If it is physically impossible for the authors to perform the extra experiments (the student has graduated or no longer has access to some of the materials required for the experiment), then they should discuss it extensively in the discussion section as a limitation of the study. It will be at the discretion of the editor to determine if the conclusions can be accepted without the scientific revision.
Graduate students and other professional scientists with advanced degrees with substantial research experience will review the manuscripts. Editors will collect and look at the reviews for each article to ensure that the reviews are professional and instructive. The editors will make the final decision as to which changes will be required and which changes are unnecessary.
We will work with every author to publish their manuscript with JEI so long as the required revisions and resubmissions are completed. The percentage of initial submissions that are accepted into scientific review right away varies and is primarily determined by whether the authors have followed our submission guidelines, or not.
The primary reason for manuscript loss during the review and publication process is failure of the authors to resubmit their manuscript. In very rare cases JEI will have to reject manuscripts to maintain scientific integrity, but this will be communicated to the authors in a way that still allows it to be a learning experience.
JEI is completely free for students! It is an important founding philosophy of JEI that the scientific advice and publishing experience we offer should be accessible to any aspiring young scientists. In order to keep our services free though, we are accepting donations from people interested in our cause
JEI strives to provide students with as much access to original scientific writing as possible. With this in mind, all submissions are covered by an attribution non-commercial, no derivative license. This means that anyone is free to share, copy and distribute an unaltered article for non-commercial purposes.
Hypothesis-based science simply means that the research is focused on a particular question and you, as a scientist, have an educated guess as to what you think the answer to that question might be. A hypothesis should be based on prior knowledge about the question (this knowledge should be cited in your manuscript) which supports your reasoning for making the hypothesis. The experiments should be designed to test the question and produce results that either support the hypothesis or suggest that the hypothesis is incorrect. Engineering projects that build a prototype can still be hypothesis-based if the prototype is used to test a question. For example, it is acceptable to build a device, make a hypothesis about what tasks the device is capable of performing and then test that hypothesis.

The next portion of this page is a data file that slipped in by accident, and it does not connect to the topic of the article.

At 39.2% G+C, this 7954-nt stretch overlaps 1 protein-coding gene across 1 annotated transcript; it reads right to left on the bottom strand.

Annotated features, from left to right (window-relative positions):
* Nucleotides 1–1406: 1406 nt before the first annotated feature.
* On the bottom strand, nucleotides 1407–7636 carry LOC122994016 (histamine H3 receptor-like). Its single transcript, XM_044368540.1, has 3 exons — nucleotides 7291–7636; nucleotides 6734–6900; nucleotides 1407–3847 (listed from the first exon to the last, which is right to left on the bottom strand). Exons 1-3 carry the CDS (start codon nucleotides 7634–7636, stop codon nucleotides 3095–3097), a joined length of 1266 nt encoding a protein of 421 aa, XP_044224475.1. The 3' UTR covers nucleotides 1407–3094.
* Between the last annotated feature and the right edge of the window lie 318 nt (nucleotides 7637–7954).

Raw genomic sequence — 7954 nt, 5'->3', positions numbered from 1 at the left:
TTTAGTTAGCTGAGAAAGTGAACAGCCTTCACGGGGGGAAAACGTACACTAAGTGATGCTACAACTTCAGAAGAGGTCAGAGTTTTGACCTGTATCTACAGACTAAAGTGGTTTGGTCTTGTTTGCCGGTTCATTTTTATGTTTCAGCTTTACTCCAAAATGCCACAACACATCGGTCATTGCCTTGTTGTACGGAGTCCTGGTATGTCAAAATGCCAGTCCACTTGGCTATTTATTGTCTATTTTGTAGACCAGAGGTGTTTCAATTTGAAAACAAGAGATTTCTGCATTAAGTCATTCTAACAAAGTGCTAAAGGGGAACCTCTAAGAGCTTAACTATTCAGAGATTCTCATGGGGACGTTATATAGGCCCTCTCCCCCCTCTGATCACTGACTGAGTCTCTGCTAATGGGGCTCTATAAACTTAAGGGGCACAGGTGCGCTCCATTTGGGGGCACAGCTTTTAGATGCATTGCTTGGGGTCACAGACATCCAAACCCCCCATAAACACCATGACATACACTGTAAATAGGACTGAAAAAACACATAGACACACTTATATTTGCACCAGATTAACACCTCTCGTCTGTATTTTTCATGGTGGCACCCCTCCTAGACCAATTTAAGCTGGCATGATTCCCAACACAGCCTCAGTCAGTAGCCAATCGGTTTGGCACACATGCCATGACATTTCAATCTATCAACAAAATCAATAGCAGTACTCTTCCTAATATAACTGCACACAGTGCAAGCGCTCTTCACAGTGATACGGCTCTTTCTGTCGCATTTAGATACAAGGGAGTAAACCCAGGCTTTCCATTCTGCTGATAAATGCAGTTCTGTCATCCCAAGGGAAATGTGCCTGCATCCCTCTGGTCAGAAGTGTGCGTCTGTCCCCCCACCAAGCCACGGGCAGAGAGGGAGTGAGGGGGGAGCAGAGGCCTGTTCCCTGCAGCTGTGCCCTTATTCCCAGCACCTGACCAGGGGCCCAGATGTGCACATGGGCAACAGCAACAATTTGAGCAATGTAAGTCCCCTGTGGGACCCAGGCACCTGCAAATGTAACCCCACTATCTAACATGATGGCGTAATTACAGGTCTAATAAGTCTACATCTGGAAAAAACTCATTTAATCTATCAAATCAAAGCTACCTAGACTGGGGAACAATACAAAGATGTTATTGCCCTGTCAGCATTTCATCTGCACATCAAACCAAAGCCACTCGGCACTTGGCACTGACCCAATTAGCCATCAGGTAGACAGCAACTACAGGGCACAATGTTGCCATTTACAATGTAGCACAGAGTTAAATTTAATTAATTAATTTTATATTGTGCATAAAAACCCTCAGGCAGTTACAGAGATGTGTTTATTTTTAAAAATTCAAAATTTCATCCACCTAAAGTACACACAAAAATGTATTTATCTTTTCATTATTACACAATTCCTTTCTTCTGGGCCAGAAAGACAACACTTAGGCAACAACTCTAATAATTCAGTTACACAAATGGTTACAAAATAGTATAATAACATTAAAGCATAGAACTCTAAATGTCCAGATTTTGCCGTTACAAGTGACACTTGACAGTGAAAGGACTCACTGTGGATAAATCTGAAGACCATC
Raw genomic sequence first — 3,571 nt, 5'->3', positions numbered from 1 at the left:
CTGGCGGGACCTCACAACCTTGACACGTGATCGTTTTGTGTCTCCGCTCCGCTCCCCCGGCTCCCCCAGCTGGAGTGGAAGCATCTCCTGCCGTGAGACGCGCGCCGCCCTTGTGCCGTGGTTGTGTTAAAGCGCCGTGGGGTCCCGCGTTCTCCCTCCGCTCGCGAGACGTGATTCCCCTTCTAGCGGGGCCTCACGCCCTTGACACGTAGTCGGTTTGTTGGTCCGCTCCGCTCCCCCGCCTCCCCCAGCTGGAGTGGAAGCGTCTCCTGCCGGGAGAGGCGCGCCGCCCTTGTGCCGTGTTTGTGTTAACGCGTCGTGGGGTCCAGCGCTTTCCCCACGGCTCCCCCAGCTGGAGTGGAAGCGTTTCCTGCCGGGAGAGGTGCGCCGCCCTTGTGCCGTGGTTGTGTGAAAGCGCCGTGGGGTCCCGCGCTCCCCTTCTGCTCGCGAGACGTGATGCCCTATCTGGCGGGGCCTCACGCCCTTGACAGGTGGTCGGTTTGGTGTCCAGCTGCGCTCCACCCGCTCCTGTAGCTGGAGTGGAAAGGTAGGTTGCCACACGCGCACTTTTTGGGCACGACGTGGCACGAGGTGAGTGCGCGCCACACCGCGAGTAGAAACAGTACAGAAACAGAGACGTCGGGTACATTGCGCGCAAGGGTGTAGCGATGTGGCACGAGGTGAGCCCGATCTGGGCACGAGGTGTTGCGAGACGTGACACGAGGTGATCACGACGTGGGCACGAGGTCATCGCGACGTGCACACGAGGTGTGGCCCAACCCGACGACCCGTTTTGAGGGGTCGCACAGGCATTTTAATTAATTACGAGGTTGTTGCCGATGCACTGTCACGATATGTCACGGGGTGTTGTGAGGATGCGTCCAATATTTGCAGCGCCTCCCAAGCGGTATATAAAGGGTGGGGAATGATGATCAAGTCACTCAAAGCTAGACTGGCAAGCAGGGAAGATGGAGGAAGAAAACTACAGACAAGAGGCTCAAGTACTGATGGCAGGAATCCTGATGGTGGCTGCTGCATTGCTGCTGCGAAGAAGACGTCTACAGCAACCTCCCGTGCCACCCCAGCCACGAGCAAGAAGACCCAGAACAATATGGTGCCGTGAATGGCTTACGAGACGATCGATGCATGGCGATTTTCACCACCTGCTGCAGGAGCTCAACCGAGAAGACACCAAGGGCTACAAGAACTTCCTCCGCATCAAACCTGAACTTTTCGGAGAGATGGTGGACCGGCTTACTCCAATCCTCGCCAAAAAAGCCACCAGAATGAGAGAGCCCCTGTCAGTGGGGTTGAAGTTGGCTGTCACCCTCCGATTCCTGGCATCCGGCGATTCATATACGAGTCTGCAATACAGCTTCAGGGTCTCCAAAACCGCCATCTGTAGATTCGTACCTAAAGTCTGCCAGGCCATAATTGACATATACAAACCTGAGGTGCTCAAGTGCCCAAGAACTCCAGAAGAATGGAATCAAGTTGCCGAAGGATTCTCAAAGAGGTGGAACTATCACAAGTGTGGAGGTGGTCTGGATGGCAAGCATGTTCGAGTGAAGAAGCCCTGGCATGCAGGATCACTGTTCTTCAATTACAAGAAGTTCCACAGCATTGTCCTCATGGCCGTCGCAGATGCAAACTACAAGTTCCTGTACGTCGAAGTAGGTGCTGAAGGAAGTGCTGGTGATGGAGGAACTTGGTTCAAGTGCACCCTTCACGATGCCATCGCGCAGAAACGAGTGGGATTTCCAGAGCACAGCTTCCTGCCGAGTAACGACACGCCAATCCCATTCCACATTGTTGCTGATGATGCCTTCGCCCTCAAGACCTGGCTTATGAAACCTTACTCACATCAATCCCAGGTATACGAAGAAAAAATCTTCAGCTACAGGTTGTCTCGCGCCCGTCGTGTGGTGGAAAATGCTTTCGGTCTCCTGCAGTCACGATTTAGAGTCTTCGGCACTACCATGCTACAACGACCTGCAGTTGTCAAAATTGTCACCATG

That’s science! If a result is surprising, the authors should address this in the discussion and suggest why it may have turned out this way. If it is apparent that a manuscript has results that are made to “fit” the hypothesis, that manuscript will be declined.
Unfortunately, JEI does not have the ability to sponsor student research projects.
It can obviously be a little daunting to enter the unfamiliar world of scientific research. Fortunately, many professors are willing to take in and teach young and enthusiastic students. The first thing to do is find an area of science that interests you. Look around at local colleges and universities for professors that have the same interest (a simple Google search with the college/university name and science subject would suffice). Then send that professor an email. Not all of them will respond, but you may find the one willing to take on a young student.
The text of the manuscript should be submitted in Word format (.doc or .docx).
Both! Figures should be submitted at the end of your Word document above their respective caption after the references and submitted as individual image files (.jpg, .tif, or .png). Tables should be placed with Figures in your Word document and be in an editable format (i.e., no pictures of tables). The total number of Figures and Tables may not exceed 8.
The font should be Arial, size 11, with 1.5 line spacing and 1 inch margins.
A primary source is another scientific research article. We expect that some references should be primary sources. However, we will also accept other reputable sources and some online sources.
Sources should be referenced in MLA format in order of citation within the document. In the text references should be noted by which number citation it is within parentheses. For example, the 3rd reference in the text should be noted by a (3).
JEI articles should be referenced by whichever format is required for that particular document.